Brother Guy Consolmagno, the director of the Vatican Observatory, the pope’s official astronomical institute that dates back to the Renaissance, hopes to see the eclipse from Indiana through his small Celestron binoculars.

He remembered the feeling of awe he felt returning from Antarctica and being able to see the Eta Carinae nebula for the first time. And the moment in the lab studying meteorites when he saw a pattern in the data that he had never before seen.

“The universe is elegant, it is beautiful, and it’s beautiful in a way that surprises you,” Brother Consolmagno said. “Maybe it’s a sense of what God is like.”

If you had no idea the eclipse was happening, it would be terrifying, he said. But when you can predict down to the second when it starts, when it will be at its maximum and when it will be finished, “it becomes a delight that I can be so in tune with the universe,” he said. “That, to me, crystallizes what it is to be a scientist, to be clever enough to predict, but then open to being surprised.”

The English word “awe” comes from early Scandinavian around the 12th century, meaning “fear, terror, dread,” at times mixed with reverence in relation to God or the divine, according to lexicographers at the Oxford English Dictionary. By the time of Shakespeare, the word was used in reference to great earthly rulers, the sense of fear mixed with reverence and wonder.

But by the 18th century, in the Age of Enlightenment, which emphasized reason and science, awe shifted from a religious context to the power and beauty of the natural world.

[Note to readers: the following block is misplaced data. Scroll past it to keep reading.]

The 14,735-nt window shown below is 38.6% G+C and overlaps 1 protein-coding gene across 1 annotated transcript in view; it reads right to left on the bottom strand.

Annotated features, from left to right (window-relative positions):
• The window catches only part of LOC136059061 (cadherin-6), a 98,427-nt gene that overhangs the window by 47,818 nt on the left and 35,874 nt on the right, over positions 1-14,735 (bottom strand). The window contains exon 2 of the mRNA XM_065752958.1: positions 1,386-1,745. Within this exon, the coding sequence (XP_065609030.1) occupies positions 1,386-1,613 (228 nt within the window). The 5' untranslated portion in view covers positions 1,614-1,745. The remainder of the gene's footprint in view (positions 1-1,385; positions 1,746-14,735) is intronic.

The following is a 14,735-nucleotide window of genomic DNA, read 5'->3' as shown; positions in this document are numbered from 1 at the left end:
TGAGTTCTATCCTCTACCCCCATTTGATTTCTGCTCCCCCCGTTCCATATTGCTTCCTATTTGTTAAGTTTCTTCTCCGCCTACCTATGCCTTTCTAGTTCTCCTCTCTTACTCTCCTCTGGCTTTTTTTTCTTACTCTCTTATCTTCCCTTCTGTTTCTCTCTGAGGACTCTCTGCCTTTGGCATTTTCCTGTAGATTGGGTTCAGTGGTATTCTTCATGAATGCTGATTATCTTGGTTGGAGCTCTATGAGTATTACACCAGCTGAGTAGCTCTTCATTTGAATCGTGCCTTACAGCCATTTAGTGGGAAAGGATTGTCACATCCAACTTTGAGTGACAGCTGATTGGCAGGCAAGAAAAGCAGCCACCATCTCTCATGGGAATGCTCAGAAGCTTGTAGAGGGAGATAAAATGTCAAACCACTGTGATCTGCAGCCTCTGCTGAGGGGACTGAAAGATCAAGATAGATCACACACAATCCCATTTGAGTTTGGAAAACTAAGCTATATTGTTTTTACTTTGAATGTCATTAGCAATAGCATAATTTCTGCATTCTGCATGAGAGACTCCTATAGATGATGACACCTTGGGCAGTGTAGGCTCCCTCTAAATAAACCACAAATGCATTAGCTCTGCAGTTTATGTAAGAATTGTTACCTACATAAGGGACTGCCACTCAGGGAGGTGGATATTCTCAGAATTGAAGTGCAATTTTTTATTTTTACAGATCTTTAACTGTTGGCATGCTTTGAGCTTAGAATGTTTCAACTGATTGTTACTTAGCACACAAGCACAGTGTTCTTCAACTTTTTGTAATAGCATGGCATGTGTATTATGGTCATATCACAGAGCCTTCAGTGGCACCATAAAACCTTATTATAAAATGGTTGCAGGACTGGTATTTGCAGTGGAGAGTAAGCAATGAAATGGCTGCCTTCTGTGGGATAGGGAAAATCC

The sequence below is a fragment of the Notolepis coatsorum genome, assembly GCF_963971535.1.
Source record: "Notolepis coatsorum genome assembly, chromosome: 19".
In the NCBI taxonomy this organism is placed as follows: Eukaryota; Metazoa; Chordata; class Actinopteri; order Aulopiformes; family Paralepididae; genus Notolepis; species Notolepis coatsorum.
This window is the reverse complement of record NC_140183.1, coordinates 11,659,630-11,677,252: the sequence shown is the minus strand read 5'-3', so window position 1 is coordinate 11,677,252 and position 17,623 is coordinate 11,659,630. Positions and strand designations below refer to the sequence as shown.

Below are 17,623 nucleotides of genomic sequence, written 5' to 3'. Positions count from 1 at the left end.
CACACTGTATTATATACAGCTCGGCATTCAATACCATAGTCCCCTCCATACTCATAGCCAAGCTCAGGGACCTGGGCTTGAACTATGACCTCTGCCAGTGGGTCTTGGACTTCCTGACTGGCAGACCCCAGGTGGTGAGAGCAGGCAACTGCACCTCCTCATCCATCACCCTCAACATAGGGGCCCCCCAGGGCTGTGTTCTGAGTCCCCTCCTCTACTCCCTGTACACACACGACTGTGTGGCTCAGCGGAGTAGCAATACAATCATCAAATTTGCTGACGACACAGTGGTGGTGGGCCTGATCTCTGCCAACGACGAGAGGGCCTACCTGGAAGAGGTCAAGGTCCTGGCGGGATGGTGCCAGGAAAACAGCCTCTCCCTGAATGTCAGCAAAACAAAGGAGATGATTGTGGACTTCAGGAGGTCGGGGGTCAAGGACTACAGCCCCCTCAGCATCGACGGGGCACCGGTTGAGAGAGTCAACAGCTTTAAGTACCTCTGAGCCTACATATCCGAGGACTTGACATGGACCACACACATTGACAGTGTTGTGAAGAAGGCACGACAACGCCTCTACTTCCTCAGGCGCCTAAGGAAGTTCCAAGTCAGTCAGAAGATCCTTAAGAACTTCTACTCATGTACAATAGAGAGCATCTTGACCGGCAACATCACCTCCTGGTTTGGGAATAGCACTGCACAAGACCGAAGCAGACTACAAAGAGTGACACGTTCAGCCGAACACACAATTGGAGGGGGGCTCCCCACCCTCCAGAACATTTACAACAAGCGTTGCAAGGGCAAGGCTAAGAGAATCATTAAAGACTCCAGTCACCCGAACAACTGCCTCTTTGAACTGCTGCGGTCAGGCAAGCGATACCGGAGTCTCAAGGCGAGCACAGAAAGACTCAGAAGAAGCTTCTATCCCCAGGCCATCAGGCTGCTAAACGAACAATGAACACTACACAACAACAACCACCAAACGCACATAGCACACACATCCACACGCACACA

The semantics of the word are linked to fear, but awe is actually a positive emotion, said Dacher Keltner, a psychologist at the University of California, Berkeley, who wrote a book on awe.

“Awe is an emotion when you encounter things you don’t understand,” he said. “Wonder follows experiences of awe because you want to explain the mystery of it.”

The sense of the transcendence in religion is not that different from what he sees as a scientist in encountering evolution. “We are probably talking about the same experience,” Mr. Keltner said.

Today, half of American adults report feelings of loneliness, and technology disconnects people from lived physicality of the human experience. Virtual realities promised an “awesome” future but have not delivered, Mr. Keltner said, and people are hungry for something more, for transcendent emotions, for a sense of loss of self.

“There is something profound about sharing our awareness of meaningful events,” he said.

Ancient Sanskrit texts like the Bhagavad Gita mention adbhuta, describing an expression of awe and wonder that is scary, said Deepak Sarma, professor of Indian religions and philosophy at Case Western Reserve University. Even though adbhuta has something fearful in it, it is beautiful.

“Maybe something that is wonderful ought to be something feared,” said Professor Sarma, who uses the pronouns they and them. The eclipse will pass right overhead the professor’s home, and they plan to go outside and invoke various Hindu prayers and Wiccan rituals, with their partner and cat.